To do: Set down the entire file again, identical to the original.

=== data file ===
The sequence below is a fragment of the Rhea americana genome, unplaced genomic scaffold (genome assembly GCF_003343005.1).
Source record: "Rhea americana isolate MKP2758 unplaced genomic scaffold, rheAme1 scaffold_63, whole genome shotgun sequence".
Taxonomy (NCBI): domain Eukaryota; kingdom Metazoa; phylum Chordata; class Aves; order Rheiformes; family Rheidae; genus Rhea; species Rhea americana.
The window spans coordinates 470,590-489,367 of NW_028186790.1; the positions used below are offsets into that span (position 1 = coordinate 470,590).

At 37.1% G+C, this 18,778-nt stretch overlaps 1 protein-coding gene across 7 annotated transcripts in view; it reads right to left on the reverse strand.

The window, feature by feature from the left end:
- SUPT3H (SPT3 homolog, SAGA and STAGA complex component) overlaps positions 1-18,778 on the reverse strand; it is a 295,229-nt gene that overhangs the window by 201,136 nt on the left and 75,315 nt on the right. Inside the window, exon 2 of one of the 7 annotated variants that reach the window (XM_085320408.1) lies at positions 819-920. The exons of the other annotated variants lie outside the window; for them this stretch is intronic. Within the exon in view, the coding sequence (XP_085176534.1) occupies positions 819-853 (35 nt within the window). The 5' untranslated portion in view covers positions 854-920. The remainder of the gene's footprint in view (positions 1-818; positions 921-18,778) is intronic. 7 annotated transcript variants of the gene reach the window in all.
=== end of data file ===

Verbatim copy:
The sequence below is a fragment of the Rhea americana genome, unplaced genomic scaffold (genome assembly GCF_003343005.1).
Source record: "Rhea americana isolate MKP2758 unplaced genomic scaffold, rheAme1 scaffold_63, whole genome shotgun sequence".
Taxonomy (NCBI): domain Eukaryota; kingdom Metazoa; phylum Chordata; class Aves; order Rheiformes; family Rheidae; genus Rhea; species Rhea americana.
The window spans coordinates 470,590-489,367 of NW_028186790.1; the positions used below are offsets into that span (position 1 = coordinate 470,590).

At 37.1% G+C, this 18,778-nt stretch overlaps 1 protein-coding gene across 7 annotated transcripts in view; it reads right to left on the reverse strand.

The window, feature by feature from the left end:
- SUPT3H (SPT3 homolog, SAGA and STAGA complex component) overlaps positions 1-18,778 on the reverse strand; it is a 295,229-nt gene that overhangs the window by 201,136 nt on the left and 75,315 nt on the right. Inside the window, exon 2 of one of the 7 annotated variants that reach the window (XM_085320408.1) lies at positions 819-920. The exons of the other annotated variants lie outside the window; for them this stretch is intronic. Within the exon in view, the coding sequence (XP_085176534.1) occupies positions 819-853 (35 nt within the window). The 5' untranslated portion in view covers positions 854-920. The remainder of the gene's footprint in view (positions 1-818; positions 921-18,778) is intronic. 7 annotated transcript variants of the gene reach the window in all.